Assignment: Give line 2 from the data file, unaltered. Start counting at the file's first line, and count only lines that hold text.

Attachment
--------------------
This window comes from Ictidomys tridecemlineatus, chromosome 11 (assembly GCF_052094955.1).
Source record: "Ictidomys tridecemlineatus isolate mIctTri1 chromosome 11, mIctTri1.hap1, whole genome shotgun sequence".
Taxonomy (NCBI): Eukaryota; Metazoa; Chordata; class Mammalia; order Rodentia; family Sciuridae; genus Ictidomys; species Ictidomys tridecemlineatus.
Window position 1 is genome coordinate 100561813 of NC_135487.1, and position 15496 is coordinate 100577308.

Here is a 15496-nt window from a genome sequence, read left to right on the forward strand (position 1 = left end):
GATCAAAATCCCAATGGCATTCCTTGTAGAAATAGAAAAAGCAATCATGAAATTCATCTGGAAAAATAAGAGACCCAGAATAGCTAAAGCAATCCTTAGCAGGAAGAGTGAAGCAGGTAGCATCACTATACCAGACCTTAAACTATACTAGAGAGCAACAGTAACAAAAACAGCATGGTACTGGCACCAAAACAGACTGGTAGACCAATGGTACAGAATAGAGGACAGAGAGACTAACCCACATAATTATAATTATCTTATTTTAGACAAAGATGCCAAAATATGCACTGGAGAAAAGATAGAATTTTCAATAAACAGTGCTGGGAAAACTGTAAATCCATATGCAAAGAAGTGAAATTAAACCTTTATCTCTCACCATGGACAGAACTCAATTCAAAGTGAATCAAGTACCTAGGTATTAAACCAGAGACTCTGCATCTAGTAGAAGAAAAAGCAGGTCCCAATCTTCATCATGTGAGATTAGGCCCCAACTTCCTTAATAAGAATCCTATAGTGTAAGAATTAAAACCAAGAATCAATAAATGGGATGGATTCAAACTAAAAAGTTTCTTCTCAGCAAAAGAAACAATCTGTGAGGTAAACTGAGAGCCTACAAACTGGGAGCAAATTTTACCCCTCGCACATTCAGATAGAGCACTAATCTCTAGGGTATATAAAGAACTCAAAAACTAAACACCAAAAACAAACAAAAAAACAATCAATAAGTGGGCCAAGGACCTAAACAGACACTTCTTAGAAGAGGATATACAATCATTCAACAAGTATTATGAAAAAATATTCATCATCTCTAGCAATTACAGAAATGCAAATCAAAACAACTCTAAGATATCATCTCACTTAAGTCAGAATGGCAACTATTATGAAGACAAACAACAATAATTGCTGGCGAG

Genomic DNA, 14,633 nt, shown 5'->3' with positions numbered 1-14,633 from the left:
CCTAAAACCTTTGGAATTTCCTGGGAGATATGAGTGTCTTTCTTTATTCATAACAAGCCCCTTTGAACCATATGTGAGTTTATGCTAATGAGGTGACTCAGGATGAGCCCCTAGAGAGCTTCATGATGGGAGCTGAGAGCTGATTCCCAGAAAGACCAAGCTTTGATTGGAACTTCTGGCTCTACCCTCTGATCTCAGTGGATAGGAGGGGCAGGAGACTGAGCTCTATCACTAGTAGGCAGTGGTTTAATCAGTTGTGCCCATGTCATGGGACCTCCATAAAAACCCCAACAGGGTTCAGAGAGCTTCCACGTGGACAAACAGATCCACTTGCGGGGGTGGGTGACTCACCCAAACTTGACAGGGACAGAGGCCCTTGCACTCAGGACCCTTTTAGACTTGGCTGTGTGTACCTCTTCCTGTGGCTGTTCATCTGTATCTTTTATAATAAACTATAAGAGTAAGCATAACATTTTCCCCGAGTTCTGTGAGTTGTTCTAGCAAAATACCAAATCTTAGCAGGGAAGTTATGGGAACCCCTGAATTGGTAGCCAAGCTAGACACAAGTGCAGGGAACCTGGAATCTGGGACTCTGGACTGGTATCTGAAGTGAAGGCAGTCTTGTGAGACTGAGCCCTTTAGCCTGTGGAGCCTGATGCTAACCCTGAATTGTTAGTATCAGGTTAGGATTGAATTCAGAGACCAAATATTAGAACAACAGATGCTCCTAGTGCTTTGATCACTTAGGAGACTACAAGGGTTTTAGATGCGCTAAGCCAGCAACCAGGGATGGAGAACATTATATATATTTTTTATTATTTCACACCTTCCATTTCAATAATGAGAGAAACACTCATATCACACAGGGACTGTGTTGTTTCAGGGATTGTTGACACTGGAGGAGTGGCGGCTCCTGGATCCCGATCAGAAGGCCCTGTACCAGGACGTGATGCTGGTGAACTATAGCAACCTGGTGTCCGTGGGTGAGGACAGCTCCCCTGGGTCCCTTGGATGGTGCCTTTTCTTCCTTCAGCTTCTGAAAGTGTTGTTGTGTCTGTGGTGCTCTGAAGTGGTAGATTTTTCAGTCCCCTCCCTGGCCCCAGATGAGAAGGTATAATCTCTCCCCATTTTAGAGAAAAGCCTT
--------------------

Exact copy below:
Source record: "Ictidomys tridecemlineatus isolate mIctTri1 chromosome 11, mIctTri1.hap1, whole genome shotgun sequence".